fiver wondered what it would be like to enter the mind of a controversial figure like Lewis Carroll? Grant Morrison of2()()() A I) fame presents his version. when Alice jumps into Charles Dodgson's ear and explores various chambers in his brain. innocently provoking the tortured man to all sortsof declamations. The result is something very sinister. As far as historical facts are concerned this is largely conjecture. but the issues thrown tip. his darker desires offset by images ofJack the Ripper. are extremely disturbing. Masterful in execution. the play keeps these dark forces under reign. never sliding into melodrama. Dodgson retains our sympathy as a witty and brilliant man. hesotted by the engaging Alice. The production is dramatically stark. with a dark intimate aspect and an ingenious use of echo and lighting: this could equally be the warm centre of Dodgson's brain or the cold recesses of Victorian London. .lanet Dye gives a commendably bold. iion-schmaltzy rendition of Alice and (‘hristopher Craig's impassioned portrait of(‘aroll fits like a glove. Well worth seeing. (Jo Roe). I Red King Rising (Fringe) ()xygen l louse. Netherhow Theatre (Venue 30). 5569579. until 19 Aug. 10.30pm. £3 (£2).

DICK’S ISLAND lfyou‘ve ever wanted to see why Saturday Night Live is so popular in the Statesthis is yourchancc. Ginger Donelson and Caroline Cromelin. two popular American actresses. bring usa baker‘s dozen of characters from the tiny Georgian island where the name ofDick is better than looks or money. and marriage is no guarantee of separate bloodlines. The General. a Russophile whose 100th birthday is likely to be his last. is the focus ofsundry scheming by most ofhis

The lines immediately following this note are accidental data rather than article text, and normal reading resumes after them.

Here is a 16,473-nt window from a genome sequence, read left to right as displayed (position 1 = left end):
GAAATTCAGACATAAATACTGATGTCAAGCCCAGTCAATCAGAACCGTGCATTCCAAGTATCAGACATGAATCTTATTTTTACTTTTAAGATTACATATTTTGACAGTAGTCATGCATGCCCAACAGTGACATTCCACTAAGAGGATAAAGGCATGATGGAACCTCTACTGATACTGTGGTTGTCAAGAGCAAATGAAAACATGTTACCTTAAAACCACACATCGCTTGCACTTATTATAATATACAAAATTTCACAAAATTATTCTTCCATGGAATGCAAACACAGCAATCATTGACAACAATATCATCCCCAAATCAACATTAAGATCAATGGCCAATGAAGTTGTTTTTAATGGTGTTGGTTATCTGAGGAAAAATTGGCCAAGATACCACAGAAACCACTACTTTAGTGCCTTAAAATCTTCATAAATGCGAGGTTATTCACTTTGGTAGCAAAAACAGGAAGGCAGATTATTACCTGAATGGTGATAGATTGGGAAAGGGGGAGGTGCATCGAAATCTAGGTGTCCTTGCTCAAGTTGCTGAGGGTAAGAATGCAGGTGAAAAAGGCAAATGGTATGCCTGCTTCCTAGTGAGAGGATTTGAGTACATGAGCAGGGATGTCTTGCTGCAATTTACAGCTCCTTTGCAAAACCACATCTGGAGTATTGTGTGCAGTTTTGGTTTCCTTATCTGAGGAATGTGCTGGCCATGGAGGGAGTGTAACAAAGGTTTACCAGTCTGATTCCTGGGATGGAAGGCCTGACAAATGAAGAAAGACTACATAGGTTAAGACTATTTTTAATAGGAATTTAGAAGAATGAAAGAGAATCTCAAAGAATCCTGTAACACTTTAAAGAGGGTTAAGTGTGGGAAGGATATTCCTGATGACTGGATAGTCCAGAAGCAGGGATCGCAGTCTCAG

relations. Will Nova

Nuggett turn Arcadia plantation into a Gone Withthe Windtheme park? Will it wind up as Guy Dick's Golfing Institute ofthe South? Will Carressa du Pears. whose pigeon is Past Life Therapy. be able to resist the advances ofMark Anthony? Cromelin and Donelson exhibit flawless comic timing. an effortless variety of accents. and a smooth touch with the farce pedal. There may be one too many Dick jokes. but listen up. boy. it's his island. (Wes Shrum)

I Dick's Island (Fringe) Donelson and Cromelin. Moray House Union (Venue 108). 5565184. Until 26 Aug. 10pm.£3.25 (£2.25).


Written and directed by Steve Shill. whose work with Man Act has produced sortie of the most exciting theatre in Britain. The Ode To S! ( 'eci'liu. promises much but delivers little.

A groupof underfunded. second-rate musicians in a classical orchestra arrive at a deserted country mansion to perform in a Festival for St Cecilia. the Patron Saint of Music. They wait and wait and nothing happens. The ideas and the set are strongly reminiscent of Peter Greenaway’s later films. beautiful with a rotting underside.

The set is impressive. Black and white. with the curtains blowing in a thundery breeze. leaves swirling through the door and the bright light ofan autumn day. However. as the muscians idle away their time waiting forthe next performance. and we learn that men and women are simply caged animals. the action and dialogue dwindle away and the pace slows imperceptibly to a halt. By the time the actors leave the stage the audience is left wondering what it was all about. (Nicola Robertson)